- While waiting for test results, you should stay away from others, including staying apart from those living in your household if possible.
- Most people with COVID-19 have mild illness and can recover at home without medical care. Do not leave your home, except to get medical care. Do not visit public areas.
- Take care of yourself. Get rest and stay hydrated. Take over-the-counter medicines, such as acetaminophen, to help you feel better.
- Avoid public transportation, ride-sharing, and taxis.
- As much as possible, stay in a specific room and away from other people and pets in your home. If possible, you should use a separate bathroom. If you need to be around other people or animals in or outside of the home, wear a mask.
- Tell those who you came in close contact with that they may have been exposed to COVID-19. An infected person can spread COVID-19 starting 48 hours (or 2 days) before having any symptoms or testing positive. By letting your close contacts know they may have been exposed to COVID-19, you are helping to protect everyone.
- Stay in touch with your doctor. Call before you get medical care. If you have trouble breathing, or have any other emergency warning signs, or if you think it is an emergency, call 911 or go to the ER.
Who is high-risk?
- Older adults, especially older unvaccinated adults.
- People with pre-existing medical conditions, such as heart disease, lung disease, cancer, diabetes, chronic kidney disease, and high blood pressure. For more information on the pre-existing medical conditions, click here.
- People undergoing treatments that weaken immune system: cancer, autoimmune diseases.
- Pregnant and recently pregnant people.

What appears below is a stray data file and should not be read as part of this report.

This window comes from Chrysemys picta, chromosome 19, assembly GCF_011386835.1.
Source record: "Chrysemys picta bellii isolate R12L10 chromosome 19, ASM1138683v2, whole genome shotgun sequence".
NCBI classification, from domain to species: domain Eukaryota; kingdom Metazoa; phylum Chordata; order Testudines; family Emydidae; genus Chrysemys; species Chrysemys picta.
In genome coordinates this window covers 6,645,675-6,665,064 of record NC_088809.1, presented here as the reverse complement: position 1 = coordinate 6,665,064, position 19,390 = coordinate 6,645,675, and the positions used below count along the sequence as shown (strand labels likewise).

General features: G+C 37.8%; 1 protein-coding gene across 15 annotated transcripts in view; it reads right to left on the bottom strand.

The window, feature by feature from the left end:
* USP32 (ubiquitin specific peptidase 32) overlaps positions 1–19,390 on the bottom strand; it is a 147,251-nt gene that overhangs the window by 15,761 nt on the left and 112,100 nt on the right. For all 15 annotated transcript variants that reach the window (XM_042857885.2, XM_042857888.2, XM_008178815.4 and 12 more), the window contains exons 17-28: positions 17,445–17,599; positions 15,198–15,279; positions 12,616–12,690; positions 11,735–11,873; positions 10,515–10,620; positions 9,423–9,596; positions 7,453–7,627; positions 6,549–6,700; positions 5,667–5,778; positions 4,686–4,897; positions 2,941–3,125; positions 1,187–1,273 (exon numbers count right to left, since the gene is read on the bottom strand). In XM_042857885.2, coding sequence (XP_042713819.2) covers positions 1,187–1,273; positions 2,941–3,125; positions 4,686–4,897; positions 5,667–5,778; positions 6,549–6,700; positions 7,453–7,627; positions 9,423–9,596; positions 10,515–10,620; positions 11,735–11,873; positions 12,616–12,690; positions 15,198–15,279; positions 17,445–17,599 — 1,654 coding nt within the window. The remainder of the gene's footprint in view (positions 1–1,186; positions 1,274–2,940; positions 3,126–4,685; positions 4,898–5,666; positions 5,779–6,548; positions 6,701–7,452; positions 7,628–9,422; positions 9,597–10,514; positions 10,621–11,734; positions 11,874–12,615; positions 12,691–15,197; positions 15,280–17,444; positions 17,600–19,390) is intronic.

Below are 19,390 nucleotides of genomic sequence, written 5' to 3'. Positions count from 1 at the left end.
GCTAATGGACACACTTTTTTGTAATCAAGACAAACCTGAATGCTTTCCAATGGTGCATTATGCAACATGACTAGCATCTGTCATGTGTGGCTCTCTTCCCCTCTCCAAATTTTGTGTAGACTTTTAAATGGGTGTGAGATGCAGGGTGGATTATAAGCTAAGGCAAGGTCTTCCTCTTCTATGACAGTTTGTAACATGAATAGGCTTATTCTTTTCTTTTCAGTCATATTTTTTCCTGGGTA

Are children at risk?
- Children (<18 years old) can be infected with the virus that causes COVID-19 and can get sick with COVID-19.
- Most children with COVID-19 have mild symptoms or they may have no symptoms at all. Fewer children have been sick with COVID-19 compared to adults.
- Babies younger than 1 year and children with certain underlying medical conditions may be more likely to have serious illness from COVID-19.
- Multisystem inflammatory syndrome (MIS-C) is a very rare but serious complication in children that is linked to COVID-19 infection.
How can I protect myself and my community?
- Get vaccinated! COVID-19 vaccines are safe, effective, and free. For more information on the COVID-19 vaccines, click here.
- In general, you do not need to wear a mask in outdoor settings. In areas with high numbers of COVID-19 cases, consider wearing a mask in crowded outdoor settings and for activities with close contact with others who are not fully vaccinated.
- People who have a condition or are taking medications that weaken their immune system may not be fully protected even if they are fully vaccinated. They should continue to take all precautions recommended for unvaccinated people, including wearing a well-fitted mask, until advised otherwise by their healthcare provider.
- If you are fully vaccinated, to maximize protection from the COVID variants and prevent possibly spreading it to others, wear a mask indoors in public if you are in an area of substantial or high transmission.
- Stay home if sick. Disinfect frequently used surfaces. Clean your mobile devices such as phones.